Send to

Choose Destination
J Invest Dermatol. 1983 Jul;81(1 Suppl):50-5s.

Potassium mediation of calcium-induced terminal differentiation of epidermal cells in culture.


Epidermal cells cultured in low-calcium medium (0.02-0.1 mM) grow as a monolayer, in contrast to the stratified pattern of growth in medium with standard calcium levels (1.2-1.8 mM). These low-calcium cells lack desmosomes and maintain a high proliferation rate. Raising the extracellular calcium to greater than 0.1 mM induces rapid desmosome formation followed by stratification, inhibition of proliferation, formation of cornified envelopes, and sloughing of the cells from the culture dish. This calcium-induced terminal differentiation program is characterized by an increase in the intracellular levels of sodium and potassium at 12 to 24 hours and is not blocked by inhibitors of calcium or sodium flux. Of 40 to 50 agents tested as inhibitors of calcium-induced epidermal differentiation, only ouabain, harmaline, A23187, and 8(diethylamino)octyl-3,4,5-trimethoxybenzoate hydrochloride (TMB-8) were effective. These agents did not block the earliest calcium-induced effect (desmosome formation), but they did inhibit later stages in the program of terminal differentiation. Their detailed mechanism of action is unclear, although ouabain inhibits the sodium pump (Na+K+ATPase), lowering potassium and elevating sodium in the cells. The other inhibitors also prevented the calcium-induced elevation of intracellular potassium with no common effect on intracellular sodium. Reduction of potassium in the medium from the usual level of 6.5 mM to 0.1 mM lowers intracellular potassium by 60 to 70 percent and prevents calcium-induced differentiation. This result, along with the inhibitor studies, suggests that potassium plays an important role in epidermal terminal differentiation.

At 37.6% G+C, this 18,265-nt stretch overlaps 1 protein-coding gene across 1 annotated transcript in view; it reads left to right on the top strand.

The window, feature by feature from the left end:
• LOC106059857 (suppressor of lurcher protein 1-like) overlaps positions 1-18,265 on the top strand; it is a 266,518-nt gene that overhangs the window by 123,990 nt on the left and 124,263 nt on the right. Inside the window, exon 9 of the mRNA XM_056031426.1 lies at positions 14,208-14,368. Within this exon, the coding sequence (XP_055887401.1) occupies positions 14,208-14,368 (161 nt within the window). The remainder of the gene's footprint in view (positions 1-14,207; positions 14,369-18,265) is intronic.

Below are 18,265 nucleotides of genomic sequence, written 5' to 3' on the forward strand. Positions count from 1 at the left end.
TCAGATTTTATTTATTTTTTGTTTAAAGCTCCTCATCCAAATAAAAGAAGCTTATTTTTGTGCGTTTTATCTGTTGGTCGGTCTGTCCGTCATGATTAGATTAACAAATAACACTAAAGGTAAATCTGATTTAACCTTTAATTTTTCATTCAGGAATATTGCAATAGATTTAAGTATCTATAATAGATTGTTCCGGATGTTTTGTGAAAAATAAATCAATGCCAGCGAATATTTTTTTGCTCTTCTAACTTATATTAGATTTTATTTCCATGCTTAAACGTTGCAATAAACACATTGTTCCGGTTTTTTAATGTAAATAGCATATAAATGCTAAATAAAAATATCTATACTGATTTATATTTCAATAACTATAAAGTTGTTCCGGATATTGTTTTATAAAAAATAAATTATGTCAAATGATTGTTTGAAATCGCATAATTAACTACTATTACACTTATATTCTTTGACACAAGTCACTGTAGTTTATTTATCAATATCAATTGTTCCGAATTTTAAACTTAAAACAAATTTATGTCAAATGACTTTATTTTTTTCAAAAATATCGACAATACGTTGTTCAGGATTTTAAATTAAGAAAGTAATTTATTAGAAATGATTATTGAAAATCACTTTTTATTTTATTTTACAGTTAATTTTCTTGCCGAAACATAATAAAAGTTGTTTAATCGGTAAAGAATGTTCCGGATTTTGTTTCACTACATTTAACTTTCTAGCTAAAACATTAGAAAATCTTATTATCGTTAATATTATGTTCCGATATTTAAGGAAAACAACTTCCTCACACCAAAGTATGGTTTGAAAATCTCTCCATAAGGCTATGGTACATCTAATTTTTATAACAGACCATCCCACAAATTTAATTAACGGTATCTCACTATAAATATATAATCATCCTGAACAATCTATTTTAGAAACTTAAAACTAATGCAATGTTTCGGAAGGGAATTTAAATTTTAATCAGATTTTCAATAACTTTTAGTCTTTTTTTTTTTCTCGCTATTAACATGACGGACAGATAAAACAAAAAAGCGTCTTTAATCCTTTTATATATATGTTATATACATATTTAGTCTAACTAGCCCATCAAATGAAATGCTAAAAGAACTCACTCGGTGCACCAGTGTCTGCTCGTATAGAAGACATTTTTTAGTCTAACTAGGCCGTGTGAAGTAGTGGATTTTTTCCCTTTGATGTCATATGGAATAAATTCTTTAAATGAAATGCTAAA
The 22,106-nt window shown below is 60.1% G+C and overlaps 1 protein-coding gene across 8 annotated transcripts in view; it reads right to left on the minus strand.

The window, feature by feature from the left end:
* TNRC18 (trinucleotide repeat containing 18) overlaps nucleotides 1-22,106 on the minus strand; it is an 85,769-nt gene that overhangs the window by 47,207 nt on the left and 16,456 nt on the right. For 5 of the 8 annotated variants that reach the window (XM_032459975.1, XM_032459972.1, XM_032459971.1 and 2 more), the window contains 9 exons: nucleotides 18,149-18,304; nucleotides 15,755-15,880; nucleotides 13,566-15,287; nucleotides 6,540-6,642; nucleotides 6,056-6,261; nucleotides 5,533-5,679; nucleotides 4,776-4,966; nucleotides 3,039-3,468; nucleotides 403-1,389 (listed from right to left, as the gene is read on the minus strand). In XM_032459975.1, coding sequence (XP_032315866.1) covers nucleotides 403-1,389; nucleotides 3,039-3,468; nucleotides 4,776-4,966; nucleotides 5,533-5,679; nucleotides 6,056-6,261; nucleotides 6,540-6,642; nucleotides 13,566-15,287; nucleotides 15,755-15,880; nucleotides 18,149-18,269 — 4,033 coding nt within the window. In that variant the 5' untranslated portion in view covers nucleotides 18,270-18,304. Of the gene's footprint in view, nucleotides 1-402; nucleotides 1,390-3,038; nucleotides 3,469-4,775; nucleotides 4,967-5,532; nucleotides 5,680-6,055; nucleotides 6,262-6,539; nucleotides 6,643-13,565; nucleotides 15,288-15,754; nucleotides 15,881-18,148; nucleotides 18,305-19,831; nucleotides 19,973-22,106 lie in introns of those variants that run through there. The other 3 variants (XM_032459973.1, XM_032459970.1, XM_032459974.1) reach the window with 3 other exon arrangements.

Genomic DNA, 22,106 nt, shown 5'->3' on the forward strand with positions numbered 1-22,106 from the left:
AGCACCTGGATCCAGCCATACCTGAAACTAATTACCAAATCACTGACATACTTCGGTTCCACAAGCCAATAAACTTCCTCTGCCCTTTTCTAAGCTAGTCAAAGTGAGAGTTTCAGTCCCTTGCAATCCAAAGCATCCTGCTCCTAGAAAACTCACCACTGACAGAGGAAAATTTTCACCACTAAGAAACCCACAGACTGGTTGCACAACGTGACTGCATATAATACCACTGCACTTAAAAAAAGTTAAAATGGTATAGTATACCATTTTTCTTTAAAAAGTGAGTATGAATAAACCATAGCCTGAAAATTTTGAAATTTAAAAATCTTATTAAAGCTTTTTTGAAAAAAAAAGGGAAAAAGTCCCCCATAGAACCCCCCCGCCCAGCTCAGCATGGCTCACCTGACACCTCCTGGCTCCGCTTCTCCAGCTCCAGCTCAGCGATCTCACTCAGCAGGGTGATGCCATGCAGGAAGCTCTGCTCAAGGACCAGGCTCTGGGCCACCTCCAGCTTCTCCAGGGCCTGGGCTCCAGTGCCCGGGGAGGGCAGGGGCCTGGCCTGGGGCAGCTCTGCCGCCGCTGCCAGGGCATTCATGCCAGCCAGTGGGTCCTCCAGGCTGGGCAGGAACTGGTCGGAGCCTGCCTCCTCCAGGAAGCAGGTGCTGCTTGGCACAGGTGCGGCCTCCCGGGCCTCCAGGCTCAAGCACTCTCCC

[Indexed for MEDLINE]
Free full text

Supplemental Content

Full text links

Icon for Elsevier Science
Loading ...
Support Center